Administer medication to individuals and monitor the effects
1- Understand legislation, policies and procedures relevant to administration of medication.
Legislation: Health and Social Care Act; the Medicines Act and The Misuse of Drugs Act.
Guidelines could include the Nursing Midwifery Guidelines for the management of medicine administration - registered nurses have to abide by this set of guidelines and for paid carers, the General Social Care Council's Code of Conduct will have something which could relate to medication.
Policy - for example - consider the Government's drive to ensure people with dementia are not over medicated - so their policy is currently designed to 'push' the professionals responsible for prescribing to bear in mind the effect of drugs on frail elderly people and to consider alternative treatments such as activities and therapies. Other examples of policy might be the Government’s drive to limit the prescribing of antibiotics to reduce the incidence of resistant strains of bacteria.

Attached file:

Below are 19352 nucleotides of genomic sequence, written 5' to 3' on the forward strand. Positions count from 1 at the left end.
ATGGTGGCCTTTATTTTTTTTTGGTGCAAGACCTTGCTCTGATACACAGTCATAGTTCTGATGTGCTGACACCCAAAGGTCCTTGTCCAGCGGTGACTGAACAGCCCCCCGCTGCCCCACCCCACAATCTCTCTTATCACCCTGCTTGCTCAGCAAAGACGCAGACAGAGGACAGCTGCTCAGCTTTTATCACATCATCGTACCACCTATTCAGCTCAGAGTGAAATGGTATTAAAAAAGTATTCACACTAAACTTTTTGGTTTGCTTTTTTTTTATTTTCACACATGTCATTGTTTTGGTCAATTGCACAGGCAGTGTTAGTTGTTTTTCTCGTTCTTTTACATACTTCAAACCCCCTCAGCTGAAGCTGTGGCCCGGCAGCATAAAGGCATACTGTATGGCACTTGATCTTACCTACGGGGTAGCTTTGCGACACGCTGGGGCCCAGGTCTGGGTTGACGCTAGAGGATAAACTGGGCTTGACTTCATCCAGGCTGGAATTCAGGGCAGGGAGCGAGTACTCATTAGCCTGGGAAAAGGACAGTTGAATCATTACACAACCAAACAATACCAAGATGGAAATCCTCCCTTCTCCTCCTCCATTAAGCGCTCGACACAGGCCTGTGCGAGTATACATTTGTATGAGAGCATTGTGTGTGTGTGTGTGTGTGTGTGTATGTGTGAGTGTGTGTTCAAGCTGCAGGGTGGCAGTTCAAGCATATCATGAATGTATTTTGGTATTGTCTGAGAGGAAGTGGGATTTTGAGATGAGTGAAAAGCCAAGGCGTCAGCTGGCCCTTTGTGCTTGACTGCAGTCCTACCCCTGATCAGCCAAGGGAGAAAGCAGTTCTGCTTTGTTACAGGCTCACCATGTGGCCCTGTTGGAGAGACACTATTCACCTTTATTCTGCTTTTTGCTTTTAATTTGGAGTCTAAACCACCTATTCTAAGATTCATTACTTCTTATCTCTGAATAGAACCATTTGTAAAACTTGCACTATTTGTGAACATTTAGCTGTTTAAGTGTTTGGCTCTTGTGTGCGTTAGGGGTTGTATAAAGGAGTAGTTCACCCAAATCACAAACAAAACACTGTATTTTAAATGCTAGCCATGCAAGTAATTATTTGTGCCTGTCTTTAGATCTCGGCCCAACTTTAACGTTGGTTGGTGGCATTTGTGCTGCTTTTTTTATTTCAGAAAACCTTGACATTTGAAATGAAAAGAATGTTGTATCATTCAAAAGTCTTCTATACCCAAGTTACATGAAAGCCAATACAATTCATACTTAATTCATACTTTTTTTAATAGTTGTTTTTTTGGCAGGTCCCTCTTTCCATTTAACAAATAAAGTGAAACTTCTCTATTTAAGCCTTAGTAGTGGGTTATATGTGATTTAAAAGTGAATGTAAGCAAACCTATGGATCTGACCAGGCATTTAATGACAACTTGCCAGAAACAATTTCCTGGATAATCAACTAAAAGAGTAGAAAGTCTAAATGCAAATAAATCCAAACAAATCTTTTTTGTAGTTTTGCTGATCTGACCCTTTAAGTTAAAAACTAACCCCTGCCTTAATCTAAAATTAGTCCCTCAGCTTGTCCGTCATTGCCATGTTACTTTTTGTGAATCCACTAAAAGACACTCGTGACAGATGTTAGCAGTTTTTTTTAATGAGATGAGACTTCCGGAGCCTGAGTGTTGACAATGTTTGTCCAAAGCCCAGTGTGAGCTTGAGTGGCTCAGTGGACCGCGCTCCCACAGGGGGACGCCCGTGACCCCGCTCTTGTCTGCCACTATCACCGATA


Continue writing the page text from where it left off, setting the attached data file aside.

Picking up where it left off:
Protocols - a protocol is a procedure and you could outline your company's procedure (protocol) for disposing of controlled drugs or medication in general.
2- Know about common types of medication and their use.
Antibiotics- The most common side effects of antibiotics affect the digestive system. These occur in around 1 in 10 people.
Side effects of antibiotics that affect the digestive system include: being sick feeling sick diarrhea bloating and indigestion abdominal pain loss of appetite
Ibuprofen- Ibuprofen can cause a number of side effects.
For this reason, take lowest possible dose of ibuprofen for the shortest possible time needed to control your symptoms.
Common side effects of ibuprofen include: nausea (feeling sick) vomiting (being sick) diarrhoea (passing loose, watery stools) indigestion (dyspepsia) abdominal (tummy) pain